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Jack's blog: Building on brownfield needs a radical approach

The recent report by the Social Market Foundation (SMF) suggests that three million new homes will have to be built on Green Belt land. However, this doesn't mean that the spotlight is moving away from brownfield development.

Jack Strongitharm is Autodesk Civil 3D's application engineer

The regeneration of industrial wasteland and other inner city sites looks set to continue at least for the next decade – but as any engineer or builder who has worked on these projects knows, they are never straightforward. They certainly bring in plenty of work for the civil engineering community, but with this comes the risk of the unknown – what does lie below the surface? – and the pressure to make the land safe and ready for building within strict time deadlines.

Often the land for development is on the site of a disused quarry or mines. Also, the current trend is to temper the impact of thousands of houses with landscaped areas of natural beauty.

As a result, the cost and time taken on earthworks can be major. The industry needs all the help it can get in streamlining workflows and enhancing accuracy.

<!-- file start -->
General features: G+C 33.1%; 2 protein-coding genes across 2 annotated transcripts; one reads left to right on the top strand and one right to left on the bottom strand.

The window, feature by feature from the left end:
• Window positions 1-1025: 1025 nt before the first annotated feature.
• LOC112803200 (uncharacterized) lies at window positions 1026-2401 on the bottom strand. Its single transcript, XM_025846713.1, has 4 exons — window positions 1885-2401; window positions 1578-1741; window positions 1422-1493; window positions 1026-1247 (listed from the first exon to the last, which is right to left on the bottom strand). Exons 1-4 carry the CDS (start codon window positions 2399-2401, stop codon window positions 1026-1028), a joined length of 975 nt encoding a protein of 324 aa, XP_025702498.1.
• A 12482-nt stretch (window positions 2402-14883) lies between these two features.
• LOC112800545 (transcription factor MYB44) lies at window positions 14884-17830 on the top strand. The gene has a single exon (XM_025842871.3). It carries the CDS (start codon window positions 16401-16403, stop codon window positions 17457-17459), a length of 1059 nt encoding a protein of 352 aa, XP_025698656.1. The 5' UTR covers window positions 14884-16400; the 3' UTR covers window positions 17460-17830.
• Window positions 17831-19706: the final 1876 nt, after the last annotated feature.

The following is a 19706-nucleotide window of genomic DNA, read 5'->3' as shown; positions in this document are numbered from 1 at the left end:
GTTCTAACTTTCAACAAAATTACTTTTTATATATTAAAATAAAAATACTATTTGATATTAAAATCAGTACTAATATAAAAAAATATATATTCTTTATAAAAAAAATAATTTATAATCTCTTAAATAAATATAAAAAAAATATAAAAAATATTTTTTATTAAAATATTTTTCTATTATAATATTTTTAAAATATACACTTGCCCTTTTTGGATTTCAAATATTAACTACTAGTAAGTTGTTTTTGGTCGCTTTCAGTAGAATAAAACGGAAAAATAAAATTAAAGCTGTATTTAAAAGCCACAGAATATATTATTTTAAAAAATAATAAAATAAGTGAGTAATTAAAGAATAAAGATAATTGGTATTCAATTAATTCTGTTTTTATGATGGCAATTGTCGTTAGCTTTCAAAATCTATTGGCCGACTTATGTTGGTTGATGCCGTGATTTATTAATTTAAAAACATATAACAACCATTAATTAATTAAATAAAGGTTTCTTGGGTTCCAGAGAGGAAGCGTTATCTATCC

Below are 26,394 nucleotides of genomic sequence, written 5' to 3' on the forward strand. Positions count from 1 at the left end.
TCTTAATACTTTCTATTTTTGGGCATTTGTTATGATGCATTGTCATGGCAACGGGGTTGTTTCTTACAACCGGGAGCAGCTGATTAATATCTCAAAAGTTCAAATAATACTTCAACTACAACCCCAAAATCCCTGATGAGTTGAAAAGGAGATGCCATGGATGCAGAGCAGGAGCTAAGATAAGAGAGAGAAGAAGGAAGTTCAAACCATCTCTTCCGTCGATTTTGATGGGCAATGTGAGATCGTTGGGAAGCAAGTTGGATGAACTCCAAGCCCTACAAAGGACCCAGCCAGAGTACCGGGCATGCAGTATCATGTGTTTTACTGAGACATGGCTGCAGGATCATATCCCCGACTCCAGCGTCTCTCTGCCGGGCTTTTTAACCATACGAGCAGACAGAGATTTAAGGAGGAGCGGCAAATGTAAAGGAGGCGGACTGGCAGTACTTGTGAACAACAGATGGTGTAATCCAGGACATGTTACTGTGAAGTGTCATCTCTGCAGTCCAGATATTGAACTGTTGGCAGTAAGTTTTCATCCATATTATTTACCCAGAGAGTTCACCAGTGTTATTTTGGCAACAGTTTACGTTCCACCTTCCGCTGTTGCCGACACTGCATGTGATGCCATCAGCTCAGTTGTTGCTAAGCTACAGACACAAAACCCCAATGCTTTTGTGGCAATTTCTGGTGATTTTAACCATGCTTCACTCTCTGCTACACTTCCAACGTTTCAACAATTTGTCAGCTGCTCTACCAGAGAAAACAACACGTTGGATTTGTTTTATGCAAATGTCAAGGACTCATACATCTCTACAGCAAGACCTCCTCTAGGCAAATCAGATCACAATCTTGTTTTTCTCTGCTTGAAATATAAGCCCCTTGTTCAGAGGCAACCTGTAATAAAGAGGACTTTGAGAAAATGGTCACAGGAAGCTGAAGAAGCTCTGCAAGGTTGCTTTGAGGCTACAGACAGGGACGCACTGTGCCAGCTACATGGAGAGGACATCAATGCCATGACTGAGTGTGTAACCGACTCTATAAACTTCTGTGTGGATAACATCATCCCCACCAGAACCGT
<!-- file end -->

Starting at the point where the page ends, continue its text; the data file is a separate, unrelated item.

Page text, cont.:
Often what is needed is a software solution that minimises volume calculations, but also combines this with a roads package. Choosing software that creates a dynamic model which is also linked to the data behind it can address this problem.

There are, of course, a range of solutions on the market that calculate earth volumes. However, using a dynamic model which updates itself everytime a change is made is perhaps the most simple, fast and accurate way. It also means that precise engineering costings are available very early on in the process – without the need to make assumptions and estimates.

For example, Wigan Council has a variety of design software, but Chris Wilson, assistant engineer in the environmental services department, recently went on the lookout for a product which would be versatile, would enable him to design in 3D and would be quick and easy to learn. Consequently, he has been using AutoCAD Civil 3D to help enable the council’s estates department to get the best price for a brownfield site it is selling.

"Civil 3D was ideal for this," he says. "Its dynamic model greatly reduces the time it takes to evaluate multiple ideas. You begin by quickly laying out various alignment scenarios for a propsoed road. Alignments, profiles and the makeup of the corridor assemblies can then be refined until the best design proposal has been developed. With each change, all related objects and drawings update automatically."

This feature also makes the calculation of cut and fill volumes simple, fast and highly accurate. When changes are made in the design, these are updated too. So not only is it far quicker to calculate these in the first place, data can be easily provided for every design option, so adding even extra value.

With the continuing focus on the need for more affordable housing, the opportunities will be there for the taking – but only those who find radical ways to find new, more efficient ways of working will be able to profit and reap the rewards.

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